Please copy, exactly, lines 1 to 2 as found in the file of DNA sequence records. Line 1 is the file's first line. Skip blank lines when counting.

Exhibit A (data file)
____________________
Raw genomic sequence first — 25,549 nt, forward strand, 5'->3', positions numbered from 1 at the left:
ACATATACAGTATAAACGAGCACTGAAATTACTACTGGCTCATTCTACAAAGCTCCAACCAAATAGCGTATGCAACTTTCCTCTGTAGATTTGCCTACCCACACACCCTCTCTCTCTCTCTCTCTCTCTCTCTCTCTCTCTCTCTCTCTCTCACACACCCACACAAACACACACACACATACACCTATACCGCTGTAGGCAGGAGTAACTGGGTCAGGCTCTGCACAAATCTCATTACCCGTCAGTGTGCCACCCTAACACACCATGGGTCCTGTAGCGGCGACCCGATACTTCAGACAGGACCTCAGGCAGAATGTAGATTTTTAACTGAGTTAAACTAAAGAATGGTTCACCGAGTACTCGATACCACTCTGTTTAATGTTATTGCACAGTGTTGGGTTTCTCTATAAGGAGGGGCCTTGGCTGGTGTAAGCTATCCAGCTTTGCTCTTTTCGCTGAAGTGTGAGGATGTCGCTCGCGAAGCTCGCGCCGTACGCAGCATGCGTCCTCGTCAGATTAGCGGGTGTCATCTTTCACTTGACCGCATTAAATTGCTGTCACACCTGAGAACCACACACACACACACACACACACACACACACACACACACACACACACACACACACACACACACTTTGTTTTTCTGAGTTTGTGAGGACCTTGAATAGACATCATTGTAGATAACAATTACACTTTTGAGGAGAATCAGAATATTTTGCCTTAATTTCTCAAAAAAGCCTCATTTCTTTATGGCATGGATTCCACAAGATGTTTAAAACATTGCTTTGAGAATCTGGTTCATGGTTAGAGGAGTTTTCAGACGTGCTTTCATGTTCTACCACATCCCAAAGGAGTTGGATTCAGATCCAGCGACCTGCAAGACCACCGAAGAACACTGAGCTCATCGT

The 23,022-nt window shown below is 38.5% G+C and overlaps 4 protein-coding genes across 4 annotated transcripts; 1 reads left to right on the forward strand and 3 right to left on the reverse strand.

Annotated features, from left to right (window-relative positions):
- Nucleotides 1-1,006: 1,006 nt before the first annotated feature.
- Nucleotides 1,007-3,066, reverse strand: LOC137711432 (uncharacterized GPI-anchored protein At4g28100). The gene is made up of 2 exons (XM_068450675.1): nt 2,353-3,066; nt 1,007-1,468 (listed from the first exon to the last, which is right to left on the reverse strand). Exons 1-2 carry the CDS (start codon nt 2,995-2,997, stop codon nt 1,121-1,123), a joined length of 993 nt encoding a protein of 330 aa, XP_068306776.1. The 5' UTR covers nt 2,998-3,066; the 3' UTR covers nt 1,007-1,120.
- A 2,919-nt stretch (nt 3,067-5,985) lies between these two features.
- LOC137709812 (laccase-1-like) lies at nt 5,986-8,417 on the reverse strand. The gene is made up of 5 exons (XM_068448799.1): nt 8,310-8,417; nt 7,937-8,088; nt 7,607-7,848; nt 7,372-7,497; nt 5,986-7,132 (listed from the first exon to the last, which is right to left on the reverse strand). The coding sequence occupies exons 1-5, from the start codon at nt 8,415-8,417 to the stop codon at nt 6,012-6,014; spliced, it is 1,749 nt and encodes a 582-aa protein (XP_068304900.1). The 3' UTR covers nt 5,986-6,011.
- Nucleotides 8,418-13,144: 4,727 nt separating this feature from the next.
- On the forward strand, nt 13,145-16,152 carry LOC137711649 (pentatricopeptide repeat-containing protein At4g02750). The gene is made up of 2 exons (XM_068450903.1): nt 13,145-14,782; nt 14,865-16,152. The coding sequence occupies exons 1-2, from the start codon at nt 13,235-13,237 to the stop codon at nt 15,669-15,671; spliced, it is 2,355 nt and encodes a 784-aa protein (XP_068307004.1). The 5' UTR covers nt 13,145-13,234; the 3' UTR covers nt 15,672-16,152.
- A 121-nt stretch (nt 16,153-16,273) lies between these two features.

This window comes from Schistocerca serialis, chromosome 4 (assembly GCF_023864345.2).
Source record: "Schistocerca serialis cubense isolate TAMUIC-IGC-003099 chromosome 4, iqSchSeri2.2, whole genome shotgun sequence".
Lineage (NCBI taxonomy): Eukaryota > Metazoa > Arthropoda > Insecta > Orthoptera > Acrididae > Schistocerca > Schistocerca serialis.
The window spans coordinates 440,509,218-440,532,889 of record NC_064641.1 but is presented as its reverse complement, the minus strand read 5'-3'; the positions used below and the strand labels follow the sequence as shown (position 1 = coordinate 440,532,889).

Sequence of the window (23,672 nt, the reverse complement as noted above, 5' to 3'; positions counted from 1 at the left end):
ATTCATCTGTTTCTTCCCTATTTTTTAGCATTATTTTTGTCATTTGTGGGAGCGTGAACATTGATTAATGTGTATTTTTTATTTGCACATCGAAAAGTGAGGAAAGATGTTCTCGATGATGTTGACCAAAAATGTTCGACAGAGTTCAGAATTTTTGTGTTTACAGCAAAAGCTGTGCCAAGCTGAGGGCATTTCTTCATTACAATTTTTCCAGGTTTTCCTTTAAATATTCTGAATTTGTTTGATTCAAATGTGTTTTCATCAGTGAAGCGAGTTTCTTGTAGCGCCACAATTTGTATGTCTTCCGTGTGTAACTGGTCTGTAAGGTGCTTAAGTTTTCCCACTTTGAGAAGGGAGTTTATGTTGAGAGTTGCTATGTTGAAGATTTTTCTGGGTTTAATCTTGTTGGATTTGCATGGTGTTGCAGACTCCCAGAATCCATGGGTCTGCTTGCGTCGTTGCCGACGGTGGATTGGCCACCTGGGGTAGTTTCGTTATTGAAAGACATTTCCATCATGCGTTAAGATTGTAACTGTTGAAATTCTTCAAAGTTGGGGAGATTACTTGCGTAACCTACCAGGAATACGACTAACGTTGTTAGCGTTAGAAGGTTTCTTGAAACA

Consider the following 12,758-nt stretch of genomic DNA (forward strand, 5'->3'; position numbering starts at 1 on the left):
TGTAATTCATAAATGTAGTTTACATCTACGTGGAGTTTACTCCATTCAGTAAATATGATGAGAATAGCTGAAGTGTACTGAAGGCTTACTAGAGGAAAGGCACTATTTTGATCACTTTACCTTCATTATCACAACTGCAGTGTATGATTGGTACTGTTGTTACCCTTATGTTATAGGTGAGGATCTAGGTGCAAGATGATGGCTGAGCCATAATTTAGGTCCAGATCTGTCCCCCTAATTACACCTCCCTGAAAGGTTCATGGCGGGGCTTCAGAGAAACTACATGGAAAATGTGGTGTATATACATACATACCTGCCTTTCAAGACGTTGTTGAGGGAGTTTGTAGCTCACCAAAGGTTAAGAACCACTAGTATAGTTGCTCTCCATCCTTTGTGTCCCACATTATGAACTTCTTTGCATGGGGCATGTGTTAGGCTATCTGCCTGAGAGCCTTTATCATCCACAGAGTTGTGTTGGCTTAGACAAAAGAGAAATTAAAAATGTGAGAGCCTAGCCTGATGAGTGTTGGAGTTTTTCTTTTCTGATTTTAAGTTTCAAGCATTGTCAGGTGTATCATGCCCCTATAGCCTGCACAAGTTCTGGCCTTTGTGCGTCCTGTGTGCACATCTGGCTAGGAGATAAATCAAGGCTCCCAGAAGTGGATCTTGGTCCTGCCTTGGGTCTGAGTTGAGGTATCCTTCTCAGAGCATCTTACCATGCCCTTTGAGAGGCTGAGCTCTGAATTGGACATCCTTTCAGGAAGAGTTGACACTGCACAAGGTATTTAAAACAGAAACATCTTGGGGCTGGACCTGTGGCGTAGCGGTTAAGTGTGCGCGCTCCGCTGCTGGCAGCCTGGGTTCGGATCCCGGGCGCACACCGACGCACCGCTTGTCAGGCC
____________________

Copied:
Raw genomic sequence first — 25,549 nt, forward strand, 5'->3', positions numbered from 1 at the left:
ACATATACAGTATAAACGAGCACTGAAATTACTACTGGCTCATTCTACAAAGCTCCAACCAAATAGCGTATGCAACTTTCCTCTGTAGATTTGCCTACCCACACACCCTCTCTCTCTCTCTCTCTCTCTCTCTCTCTCTCTCTCTCTCTCTCACACACCCACACAAACACACACACACATACACCTATACCGCTGTAGGCAGGAGTAACTGGGTCAGGCTCTGCACAAATCTCATTACCCGTCAGTGTGCCACCCTAACACACCATGGGTCCTGTAGCGGCGACCCGATACTTCAGACAGGACCTCAGGCAGAATGTAGATTTTTAACTGAGTTAAACTAAAGAATGGTTCACCGAGTACTCGATACCACTCTGTTTAATGTTATTGCACAGTGTTGGGTTTCTCTATAAGGAGGGGCCTTGGCTGGTGTAAGCTATCCAGCTTTGCTCTTTTCGCTGAAGTGTGAGGATGTCGCTCGCGAAGCTCGCGCCGTACGCAGCATGCGTCCTCGTCAGATTAGCGGGTGTCATCTTTCACTTGACCGCATTAAATTGCTGTCACACCTGAGAACCACACACACACACACACACACACACACACACACACACACACACACACACACACACACACACACTTTGTTTTTCTGAGTTTGTGAGGACCTTGAATAGACATCATTGTAGATAACAATTACACTTTTGAGGAGAATCAGAATATTTTGCCTTAATTTCTCAAAAAAGCCTCATTTCTTTATGGCATGGATTCCACAAGATGTTTAAAACATTGCTTTGAGAATCTGGTTCATGGTTAGAGGAGTTTTCAGACGTGCTTTCATGTTCTACCACATCCCAAAGGAGTTGGATTCAGATCCAGCGACCTGCAAGACCACCGAAGAACACTGAGCTCATCGT